Bright ideas by Susan Grimsdell
The wrong choice
A generation ago NZ kids were 4th out of 41 countries for reading ability, and 3rd for maths. We were better than world class, we were world leaders. Teaching strategies used then were ones that worked.
Now our kids are failing miserably. We are 5th from the bottom of those 41 countries. The reason kids’ performance has plummeted is that experts decided to radically change the way the 3 Rs are taught. It seems strange to me that anyone would want to mess with something that was clearly so spectacularly successful. But they did. Someone up there in the high echelons believed in “child-led” learning, that kids should be the ones to “choose” how they learn, instead of teachers deciding how to teach them. It’s beyond me how a 5-year-old or an 8-year-old can have a hope of making that kind of choice.
Changing what works
You remember how we all chanted the times tables, like singing – it was fun, and we did it every day until now decades later I can tell you instantly what 6 x 7 is, or 9 x 4. Times tables – gone. Out the window went learning the alphabet, what sounds the letters made, and how when you put two together they made a different sound – S or SH. We learned to add by first putting the numbers in columns – no more. Out went learning to write at all. Remember when we had lined paper and we had to write rows and rows of letters – capital ones, small ones, then when we were bigger, we sloped them and then came the day when we learned how to do proper joined-up writing. Success all along the way, achievement, a good feeling. All that’s gone. For the past 20 years 90% of teachers in classrooms were never taught in training college how to teach writing. It’s not on the curriculum for them. So kids weren’t taught it either.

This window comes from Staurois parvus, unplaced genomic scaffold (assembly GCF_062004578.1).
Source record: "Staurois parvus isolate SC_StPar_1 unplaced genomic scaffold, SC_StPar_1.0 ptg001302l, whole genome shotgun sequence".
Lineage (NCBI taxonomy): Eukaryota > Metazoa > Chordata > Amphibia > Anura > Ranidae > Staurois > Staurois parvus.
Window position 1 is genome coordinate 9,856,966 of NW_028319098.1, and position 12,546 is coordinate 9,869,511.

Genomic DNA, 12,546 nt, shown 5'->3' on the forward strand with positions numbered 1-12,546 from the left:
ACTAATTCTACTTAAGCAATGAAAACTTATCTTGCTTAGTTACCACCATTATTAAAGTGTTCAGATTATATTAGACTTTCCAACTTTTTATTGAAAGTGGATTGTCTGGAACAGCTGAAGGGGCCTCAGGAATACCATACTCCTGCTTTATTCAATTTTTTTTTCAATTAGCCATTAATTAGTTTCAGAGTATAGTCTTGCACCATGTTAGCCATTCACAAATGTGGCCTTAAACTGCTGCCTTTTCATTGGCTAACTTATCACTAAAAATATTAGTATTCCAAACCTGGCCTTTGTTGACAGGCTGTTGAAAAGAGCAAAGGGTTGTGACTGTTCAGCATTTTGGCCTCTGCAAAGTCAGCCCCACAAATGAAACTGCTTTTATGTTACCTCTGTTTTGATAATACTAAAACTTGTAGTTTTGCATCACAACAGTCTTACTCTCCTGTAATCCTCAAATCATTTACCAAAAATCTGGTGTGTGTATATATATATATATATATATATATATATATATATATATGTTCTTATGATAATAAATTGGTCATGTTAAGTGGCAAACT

Built in failure
The tragedy of this is how bad it is for kids not to be able to do these basic tasks. How bad it is for them to fail. Some kids will learn anyway – the ones whose parents are at home with the time to spend on the children’s homework, or who can afford tutors. It’s kids from the poorer families who are worst affected, those whose parents are working all the hours of the day and are too exhausted when they get home to think about homework. So they fail and lose confidence and continue to fall by the wayside through all the years of school.
Now only 66% of 15-year-olds can pass a reading test, and we’re not talking complex test material here. Only half passed a maths test – again, we’re talking simple arithmetic, and only a third could write to a basic standard.
It’s a terrible tragedy and who knows if we can ever recover our once world-renowned levels of achievement for our children. Not as long as those in control continue to thrust their half-baked ideas down our throats. “Child-led” indeed!